7. Pepto Bismol
Heartburn, nausea, indigestion, upset stomach, diarrhea! Yep, I’ve had ‘em all. Sometimes all in one day. There was one point in training where I’d thrown up more times than I’d had bowel movements. I even rode my first Moroccan carnival ride (and probably my last). It’s Peace Corps. Pop some Pepto and get back at it.
6. My cold weather gear
PC Morocco encouraged us heavily to “Think Alaska, not Africa” when packing for CBT. Man, were they right! For nearly two months it was colder inside my house than it was outside. I could see my breath every hour of the day. My daily staples included a layer of long underwear (from LL Bean and Hot Chillys) and/or fleece-lined tights, wool socks (layered on top of regular socks), a scarf, hat, and mittens – all in addition to the outfit I’d layer over it and my fantastic winter jacket from The North Face.
5. My Arabic textbook
My lifeline, especially the first week with my host family when I didn’t even know how to say “I’m hungry.” I took this damn book everywhere. While I’ve become conversationally proficient and no longer need the book glued to my hip, I still sometimes have to run to my room and look up a word mid-sentence.
4. Other Peace Corps Volunteers/Trainees
I can’t emphasize enough how obsessed I am with my fellow Peace Corps Trainees and Volunteers. It’s beautiful to see how an organization can attract such a diverse group of individuals, all bound together by their mutual desire to impact the world. Every day I feel as if I’m surrounded by my soulmates.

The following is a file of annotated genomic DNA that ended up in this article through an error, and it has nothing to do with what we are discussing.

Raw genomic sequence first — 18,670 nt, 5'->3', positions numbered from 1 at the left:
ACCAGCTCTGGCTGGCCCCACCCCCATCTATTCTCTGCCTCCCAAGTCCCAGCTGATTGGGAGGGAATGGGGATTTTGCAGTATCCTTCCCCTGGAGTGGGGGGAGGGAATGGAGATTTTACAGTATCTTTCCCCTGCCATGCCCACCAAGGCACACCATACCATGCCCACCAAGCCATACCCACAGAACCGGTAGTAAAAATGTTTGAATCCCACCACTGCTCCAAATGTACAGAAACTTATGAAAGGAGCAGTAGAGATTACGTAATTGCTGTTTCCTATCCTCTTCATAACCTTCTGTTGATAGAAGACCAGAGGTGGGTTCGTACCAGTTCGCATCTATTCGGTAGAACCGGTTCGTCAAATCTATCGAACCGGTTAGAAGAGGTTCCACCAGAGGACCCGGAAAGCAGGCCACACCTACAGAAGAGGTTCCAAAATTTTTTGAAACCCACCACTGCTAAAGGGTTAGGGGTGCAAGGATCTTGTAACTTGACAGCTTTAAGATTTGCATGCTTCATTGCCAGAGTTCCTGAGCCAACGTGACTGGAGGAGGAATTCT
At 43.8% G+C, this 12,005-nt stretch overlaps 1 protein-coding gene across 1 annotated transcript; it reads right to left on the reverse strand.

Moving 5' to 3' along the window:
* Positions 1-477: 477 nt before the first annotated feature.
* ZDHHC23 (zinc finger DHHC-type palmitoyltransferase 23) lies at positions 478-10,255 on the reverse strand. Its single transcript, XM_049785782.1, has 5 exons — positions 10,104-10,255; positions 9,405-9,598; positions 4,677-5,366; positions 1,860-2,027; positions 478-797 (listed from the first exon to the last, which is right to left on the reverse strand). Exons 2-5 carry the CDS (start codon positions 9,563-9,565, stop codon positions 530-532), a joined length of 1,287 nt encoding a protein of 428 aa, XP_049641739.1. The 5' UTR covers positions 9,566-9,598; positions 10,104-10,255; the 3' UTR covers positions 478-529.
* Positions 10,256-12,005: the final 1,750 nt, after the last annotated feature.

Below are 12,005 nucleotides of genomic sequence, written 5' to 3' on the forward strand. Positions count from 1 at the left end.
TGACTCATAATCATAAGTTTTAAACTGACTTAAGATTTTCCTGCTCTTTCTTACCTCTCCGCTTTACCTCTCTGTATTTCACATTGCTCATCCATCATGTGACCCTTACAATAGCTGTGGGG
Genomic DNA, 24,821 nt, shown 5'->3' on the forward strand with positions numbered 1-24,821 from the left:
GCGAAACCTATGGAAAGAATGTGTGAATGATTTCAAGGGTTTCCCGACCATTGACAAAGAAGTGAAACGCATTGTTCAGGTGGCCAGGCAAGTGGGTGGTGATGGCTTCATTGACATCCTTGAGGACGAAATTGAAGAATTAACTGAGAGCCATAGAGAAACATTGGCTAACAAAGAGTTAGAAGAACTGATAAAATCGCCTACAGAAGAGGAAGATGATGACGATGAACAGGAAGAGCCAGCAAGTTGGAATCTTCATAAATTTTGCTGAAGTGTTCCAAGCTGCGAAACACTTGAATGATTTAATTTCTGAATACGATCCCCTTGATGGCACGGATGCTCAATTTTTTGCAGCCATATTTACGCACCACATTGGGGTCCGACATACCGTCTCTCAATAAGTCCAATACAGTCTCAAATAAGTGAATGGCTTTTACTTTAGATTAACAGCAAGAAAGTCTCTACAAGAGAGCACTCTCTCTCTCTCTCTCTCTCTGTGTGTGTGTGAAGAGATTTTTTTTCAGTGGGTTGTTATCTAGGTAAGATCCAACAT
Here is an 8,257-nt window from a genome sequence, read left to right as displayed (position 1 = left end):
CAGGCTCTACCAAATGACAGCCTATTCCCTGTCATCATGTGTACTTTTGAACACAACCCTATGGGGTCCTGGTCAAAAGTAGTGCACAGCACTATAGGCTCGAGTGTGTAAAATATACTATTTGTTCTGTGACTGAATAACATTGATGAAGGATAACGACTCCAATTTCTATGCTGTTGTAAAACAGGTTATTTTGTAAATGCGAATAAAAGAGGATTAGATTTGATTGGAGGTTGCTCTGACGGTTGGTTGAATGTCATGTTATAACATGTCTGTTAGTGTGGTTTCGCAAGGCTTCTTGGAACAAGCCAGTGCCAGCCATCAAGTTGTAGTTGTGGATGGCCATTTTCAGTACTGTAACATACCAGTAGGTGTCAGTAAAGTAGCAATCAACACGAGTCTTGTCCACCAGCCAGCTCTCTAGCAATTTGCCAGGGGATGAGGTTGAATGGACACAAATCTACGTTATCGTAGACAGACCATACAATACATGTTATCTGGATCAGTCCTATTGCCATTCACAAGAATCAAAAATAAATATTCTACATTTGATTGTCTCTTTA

3. Couscous Friday
The most delicious day of the week!
2. Being a nerd
Guys, learning is fun! As frustrated as I’ve gotten (and continue to get), my love of learning always overpowers the feeling of wanting to give up. When I was younger I’d read under my covers with a flashlight until the early hours of the morning. My mom could never get mad at me – because how can you punish your daughter who stayed up late reading a book? I’m so lucky that my parents have always encouraged me to embrace my “nerdy” side, and that I went to a college where being smart was cool (holla American U).
1. My CBT mates
By some combined stroke of luck and destiny, the six of us were randomly assigned to spend ten weeks together. I couldn’t be more grateful. After spending the majority of our waking hours together we’ve learned to depend on each other. Liz is a gentle spirit who loves playing with the stray cats and cares deeply for others. Dia makes friends with everyone she meets and always has another question to ask. Vince never fails to make us laugh and keeps us hip with the Arabic slang. Rissa is one of the most positive people I know and has some pretty sweet dance moves. Sam is easy-going and tells the best stories. I don’t know what I’m going to do without them by my side every day for the next two years…
Cheers to another zwin (beautiful) week!